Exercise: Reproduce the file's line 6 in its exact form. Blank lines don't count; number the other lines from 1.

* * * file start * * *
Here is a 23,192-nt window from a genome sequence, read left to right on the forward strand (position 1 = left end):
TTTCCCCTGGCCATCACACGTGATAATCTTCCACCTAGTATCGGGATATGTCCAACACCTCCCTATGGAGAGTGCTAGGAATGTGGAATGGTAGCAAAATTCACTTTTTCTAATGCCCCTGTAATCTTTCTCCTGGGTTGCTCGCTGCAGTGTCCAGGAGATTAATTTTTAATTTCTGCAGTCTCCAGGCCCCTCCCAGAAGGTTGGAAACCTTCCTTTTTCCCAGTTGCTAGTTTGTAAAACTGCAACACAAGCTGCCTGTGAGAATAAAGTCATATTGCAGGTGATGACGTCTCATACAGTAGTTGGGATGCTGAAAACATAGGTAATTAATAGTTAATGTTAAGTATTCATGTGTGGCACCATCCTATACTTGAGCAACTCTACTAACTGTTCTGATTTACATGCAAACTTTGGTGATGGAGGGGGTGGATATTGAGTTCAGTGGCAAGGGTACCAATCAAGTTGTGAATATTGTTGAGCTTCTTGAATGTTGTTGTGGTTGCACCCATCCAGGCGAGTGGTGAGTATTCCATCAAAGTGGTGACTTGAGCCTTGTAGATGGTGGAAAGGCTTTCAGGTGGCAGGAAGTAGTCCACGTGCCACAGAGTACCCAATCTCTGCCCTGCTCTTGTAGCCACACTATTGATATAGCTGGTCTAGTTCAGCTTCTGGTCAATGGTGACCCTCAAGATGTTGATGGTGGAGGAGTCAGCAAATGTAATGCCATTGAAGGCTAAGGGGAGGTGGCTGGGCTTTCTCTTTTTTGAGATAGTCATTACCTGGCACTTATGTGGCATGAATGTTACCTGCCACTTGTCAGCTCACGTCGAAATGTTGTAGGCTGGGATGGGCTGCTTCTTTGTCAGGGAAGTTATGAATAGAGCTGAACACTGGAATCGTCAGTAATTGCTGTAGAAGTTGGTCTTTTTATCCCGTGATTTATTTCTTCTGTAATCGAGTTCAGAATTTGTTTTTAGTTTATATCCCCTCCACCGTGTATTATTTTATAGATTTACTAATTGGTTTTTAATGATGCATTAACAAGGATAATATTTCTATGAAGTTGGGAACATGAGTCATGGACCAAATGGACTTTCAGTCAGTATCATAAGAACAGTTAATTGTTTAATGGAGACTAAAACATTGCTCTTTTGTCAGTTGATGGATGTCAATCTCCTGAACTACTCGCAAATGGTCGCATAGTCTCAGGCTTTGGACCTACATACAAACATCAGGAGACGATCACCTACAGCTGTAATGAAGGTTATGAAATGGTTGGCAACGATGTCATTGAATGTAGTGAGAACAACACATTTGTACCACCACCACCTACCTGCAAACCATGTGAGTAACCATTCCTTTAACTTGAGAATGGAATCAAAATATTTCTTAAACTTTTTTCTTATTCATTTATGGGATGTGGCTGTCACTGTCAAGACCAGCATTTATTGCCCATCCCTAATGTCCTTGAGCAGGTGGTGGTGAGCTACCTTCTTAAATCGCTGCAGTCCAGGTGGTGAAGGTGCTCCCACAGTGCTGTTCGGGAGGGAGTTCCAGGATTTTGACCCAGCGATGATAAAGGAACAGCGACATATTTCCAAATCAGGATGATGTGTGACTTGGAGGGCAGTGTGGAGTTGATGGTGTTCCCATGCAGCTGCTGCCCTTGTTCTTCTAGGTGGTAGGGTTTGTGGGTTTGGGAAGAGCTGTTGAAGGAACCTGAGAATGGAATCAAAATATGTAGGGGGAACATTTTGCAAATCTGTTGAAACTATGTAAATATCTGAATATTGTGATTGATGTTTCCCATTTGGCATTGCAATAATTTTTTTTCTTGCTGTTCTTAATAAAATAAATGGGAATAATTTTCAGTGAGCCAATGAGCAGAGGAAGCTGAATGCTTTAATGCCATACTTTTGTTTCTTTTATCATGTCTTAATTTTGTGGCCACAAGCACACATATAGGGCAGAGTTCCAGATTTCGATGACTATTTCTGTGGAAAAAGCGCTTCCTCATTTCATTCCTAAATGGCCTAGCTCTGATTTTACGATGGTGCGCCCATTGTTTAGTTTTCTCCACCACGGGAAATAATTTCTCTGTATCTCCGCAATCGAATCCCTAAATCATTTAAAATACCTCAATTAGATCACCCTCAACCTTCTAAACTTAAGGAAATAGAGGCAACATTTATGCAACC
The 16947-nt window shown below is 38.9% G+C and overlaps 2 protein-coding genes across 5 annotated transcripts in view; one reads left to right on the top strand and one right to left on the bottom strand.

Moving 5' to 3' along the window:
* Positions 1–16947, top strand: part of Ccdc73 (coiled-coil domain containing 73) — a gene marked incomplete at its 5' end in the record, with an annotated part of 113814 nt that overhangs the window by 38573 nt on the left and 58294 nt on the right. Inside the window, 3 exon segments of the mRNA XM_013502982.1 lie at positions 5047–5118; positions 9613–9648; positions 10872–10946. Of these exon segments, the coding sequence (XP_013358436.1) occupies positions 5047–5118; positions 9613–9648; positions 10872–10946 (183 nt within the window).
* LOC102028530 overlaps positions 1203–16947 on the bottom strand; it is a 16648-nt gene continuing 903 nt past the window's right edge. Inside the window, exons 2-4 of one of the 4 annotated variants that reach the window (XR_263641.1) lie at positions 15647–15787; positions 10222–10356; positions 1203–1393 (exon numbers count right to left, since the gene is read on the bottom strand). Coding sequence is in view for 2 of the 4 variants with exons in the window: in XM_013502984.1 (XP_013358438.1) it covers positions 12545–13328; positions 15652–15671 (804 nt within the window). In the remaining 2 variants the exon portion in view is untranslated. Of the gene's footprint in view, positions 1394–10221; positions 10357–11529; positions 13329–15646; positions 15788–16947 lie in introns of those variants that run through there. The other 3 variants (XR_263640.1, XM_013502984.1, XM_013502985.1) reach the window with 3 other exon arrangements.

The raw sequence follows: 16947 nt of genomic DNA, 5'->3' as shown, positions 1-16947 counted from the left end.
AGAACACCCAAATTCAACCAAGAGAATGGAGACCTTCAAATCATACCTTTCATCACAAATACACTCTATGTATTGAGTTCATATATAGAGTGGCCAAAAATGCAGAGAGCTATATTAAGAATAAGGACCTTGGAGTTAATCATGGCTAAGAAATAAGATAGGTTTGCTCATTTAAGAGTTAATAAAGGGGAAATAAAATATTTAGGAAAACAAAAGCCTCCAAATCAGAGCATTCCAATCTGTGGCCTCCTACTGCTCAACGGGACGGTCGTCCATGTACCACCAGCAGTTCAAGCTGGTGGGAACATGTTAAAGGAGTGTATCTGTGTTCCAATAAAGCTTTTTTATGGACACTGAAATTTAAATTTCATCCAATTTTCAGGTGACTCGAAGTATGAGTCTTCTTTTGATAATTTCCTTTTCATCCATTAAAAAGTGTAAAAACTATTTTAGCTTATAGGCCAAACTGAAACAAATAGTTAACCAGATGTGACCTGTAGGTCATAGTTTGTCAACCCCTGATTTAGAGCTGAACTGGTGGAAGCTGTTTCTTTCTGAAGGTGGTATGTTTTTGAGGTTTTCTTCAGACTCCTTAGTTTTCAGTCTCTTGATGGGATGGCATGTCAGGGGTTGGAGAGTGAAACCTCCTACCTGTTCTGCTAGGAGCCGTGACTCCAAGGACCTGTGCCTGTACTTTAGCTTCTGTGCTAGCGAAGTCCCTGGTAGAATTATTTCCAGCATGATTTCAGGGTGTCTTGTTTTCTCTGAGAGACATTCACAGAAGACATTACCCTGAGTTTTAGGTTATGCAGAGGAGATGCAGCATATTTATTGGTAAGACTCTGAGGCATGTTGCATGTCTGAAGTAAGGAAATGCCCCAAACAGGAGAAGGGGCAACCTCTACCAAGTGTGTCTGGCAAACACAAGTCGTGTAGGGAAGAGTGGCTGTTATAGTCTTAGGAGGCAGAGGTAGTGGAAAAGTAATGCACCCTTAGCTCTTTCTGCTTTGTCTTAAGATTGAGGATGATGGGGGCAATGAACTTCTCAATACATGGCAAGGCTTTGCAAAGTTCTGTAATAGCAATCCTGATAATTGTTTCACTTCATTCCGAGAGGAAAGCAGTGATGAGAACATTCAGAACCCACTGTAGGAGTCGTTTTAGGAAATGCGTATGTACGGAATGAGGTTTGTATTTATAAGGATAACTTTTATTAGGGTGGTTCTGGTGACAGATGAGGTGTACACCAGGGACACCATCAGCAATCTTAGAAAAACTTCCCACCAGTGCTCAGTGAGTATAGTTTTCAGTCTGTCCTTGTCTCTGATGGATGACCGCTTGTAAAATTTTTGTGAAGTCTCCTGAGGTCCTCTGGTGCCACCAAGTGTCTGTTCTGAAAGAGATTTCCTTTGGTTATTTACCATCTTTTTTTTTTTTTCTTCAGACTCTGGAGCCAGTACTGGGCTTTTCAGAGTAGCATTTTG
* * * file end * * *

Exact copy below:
* LOC102028530 overlaps positions 1203–16947 on the bottom strand; it is a 16648-nt gene continuing 903 nt past the window's right edge. Inside the window, exons 2-4 of one of the 4 annotated variants that reach the window (XR_263641.1) lie at positions 15647–15787; positions 10222–10356; positions 1203–1393 (exon numbers count right to left, since the gene is read on the bottom strand). Coding sequence is in view for 2 of the 4 variants with exons in the window: in XM_013502984.1 (XP_013358438.1) it covers positions 12545–13328; positions 15652–15671 (804 nt within the window). In the remaining 2 variants the exon portion in view is untranslated. Of the gene's footprint in view, positions 1394–10221; positions 10357–11529; positions 13329–15646; positions 15788–16947 lie in introns of those variants that run through there. The other 3 variants (XR_263640.1, XM_013502984.1, XM_013502985.1) reach the window with 3 other exon arrangements.